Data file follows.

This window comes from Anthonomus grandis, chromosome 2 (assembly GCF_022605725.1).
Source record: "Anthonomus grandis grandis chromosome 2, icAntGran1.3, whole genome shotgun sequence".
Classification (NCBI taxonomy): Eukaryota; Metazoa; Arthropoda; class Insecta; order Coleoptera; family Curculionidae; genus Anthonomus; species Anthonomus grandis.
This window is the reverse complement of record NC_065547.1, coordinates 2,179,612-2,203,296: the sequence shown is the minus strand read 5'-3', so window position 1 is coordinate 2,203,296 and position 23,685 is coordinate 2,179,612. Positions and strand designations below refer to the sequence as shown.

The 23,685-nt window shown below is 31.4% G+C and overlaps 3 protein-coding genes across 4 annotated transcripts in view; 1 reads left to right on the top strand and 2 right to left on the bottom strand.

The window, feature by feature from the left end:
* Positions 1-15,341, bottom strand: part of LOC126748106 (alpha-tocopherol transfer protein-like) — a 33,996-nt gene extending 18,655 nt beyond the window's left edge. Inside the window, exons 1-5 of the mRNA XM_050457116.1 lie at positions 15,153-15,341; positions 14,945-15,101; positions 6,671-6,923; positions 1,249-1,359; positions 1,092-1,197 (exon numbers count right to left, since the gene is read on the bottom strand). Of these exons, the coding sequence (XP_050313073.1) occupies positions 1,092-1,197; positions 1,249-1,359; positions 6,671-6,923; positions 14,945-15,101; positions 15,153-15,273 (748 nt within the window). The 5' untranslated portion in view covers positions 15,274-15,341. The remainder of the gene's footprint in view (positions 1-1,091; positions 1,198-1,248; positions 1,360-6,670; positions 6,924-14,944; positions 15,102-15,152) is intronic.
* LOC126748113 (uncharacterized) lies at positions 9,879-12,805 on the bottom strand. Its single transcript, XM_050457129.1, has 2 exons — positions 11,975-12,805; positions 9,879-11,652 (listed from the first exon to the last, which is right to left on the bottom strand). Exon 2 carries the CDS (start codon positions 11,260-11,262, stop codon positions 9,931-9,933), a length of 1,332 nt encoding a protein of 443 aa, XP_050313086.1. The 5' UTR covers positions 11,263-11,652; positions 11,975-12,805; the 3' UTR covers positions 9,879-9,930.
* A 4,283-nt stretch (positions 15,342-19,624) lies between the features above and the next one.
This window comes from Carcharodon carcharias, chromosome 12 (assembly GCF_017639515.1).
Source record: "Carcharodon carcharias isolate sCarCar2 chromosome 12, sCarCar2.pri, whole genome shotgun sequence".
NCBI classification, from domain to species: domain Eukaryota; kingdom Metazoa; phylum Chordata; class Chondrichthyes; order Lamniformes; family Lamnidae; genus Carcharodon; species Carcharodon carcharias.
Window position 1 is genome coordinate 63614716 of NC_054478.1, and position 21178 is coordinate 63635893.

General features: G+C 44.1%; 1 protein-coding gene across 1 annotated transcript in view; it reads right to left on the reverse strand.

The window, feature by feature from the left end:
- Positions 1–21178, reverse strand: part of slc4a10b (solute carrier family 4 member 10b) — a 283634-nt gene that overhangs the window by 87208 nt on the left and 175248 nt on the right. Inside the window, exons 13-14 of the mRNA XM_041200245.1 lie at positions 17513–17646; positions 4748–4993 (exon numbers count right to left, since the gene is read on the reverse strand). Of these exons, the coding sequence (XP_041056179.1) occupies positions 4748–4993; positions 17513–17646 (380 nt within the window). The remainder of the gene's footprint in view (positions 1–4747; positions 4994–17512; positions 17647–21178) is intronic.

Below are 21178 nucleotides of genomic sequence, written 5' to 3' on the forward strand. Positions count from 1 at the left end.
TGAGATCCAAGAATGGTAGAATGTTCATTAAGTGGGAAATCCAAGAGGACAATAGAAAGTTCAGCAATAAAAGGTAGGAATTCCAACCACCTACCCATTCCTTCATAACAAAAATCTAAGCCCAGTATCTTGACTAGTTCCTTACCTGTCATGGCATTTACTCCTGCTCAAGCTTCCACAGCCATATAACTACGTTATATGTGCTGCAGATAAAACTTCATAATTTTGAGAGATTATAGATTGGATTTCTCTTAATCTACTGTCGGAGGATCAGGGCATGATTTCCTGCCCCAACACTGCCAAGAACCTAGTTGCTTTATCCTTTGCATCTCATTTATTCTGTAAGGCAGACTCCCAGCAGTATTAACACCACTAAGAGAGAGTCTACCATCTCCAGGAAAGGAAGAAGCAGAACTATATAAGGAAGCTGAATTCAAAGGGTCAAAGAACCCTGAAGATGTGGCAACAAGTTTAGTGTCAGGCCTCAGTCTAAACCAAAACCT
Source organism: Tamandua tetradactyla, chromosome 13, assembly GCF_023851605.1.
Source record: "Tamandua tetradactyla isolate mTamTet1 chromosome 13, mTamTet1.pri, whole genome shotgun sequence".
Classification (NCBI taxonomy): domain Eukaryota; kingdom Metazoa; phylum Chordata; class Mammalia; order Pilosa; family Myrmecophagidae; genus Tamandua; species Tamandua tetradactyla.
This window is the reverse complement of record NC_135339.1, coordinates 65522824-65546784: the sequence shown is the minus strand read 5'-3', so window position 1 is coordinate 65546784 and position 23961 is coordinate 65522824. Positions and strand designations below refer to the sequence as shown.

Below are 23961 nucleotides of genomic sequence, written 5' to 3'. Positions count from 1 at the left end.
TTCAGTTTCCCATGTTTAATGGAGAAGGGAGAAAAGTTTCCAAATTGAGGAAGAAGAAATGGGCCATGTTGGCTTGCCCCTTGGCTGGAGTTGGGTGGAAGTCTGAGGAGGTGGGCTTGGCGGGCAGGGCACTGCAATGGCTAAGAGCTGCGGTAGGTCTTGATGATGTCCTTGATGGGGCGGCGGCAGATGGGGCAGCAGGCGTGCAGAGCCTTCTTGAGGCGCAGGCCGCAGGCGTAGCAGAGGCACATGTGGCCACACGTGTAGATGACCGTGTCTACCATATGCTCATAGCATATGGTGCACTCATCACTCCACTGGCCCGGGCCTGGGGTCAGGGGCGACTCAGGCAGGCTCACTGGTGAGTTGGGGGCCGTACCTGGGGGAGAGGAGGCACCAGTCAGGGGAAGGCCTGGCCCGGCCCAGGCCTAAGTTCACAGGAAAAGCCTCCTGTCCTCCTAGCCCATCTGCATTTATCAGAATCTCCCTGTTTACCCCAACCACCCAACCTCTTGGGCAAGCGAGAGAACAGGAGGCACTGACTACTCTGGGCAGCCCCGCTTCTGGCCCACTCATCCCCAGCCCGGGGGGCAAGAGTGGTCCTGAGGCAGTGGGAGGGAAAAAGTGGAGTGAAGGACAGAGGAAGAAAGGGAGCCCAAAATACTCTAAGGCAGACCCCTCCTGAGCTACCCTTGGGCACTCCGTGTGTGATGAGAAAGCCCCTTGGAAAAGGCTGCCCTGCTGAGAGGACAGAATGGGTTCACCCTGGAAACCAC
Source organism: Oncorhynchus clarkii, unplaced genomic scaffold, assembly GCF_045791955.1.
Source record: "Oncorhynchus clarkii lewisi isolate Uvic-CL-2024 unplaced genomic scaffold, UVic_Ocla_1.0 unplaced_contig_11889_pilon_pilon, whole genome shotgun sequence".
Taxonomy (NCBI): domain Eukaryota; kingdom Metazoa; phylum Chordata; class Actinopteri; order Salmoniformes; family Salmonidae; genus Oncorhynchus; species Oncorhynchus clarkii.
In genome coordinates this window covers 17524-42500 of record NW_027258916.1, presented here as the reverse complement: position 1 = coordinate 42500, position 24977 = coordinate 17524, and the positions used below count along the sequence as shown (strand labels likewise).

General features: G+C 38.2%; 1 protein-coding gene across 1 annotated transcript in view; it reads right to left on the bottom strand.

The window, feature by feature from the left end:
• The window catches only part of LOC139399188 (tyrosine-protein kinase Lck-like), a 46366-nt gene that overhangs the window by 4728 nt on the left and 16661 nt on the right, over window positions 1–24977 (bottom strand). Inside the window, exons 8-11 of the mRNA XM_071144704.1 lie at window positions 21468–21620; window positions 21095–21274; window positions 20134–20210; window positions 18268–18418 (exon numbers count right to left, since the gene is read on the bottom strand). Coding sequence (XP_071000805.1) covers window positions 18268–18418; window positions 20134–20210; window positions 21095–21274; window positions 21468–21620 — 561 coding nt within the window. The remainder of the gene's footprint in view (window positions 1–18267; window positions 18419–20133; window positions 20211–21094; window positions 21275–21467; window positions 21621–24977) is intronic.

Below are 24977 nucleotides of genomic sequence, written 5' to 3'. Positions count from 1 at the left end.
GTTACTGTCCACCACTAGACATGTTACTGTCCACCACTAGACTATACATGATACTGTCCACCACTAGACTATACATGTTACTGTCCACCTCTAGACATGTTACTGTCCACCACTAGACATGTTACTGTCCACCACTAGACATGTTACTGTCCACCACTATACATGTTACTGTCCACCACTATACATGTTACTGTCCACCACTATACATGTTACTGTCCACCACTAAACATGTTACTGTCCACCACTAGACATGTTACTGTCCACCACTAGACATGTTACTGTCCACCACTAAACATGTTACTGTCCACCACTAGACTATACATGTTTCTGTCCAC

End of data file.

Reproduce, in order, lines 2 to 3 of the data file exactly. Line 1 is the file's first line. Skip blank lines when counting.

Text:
Source record: "Anthonomus grandis grandis chromosome 2, icAntGran1.3, whole genome shotgun sequence".
Classification (NCBI taxonomy): Eukaryota; Metazoa; Arthropoda; class Insecta; order Coleoptera; family Curculionidae; genus Anthonomus; species Anthonomus grandis.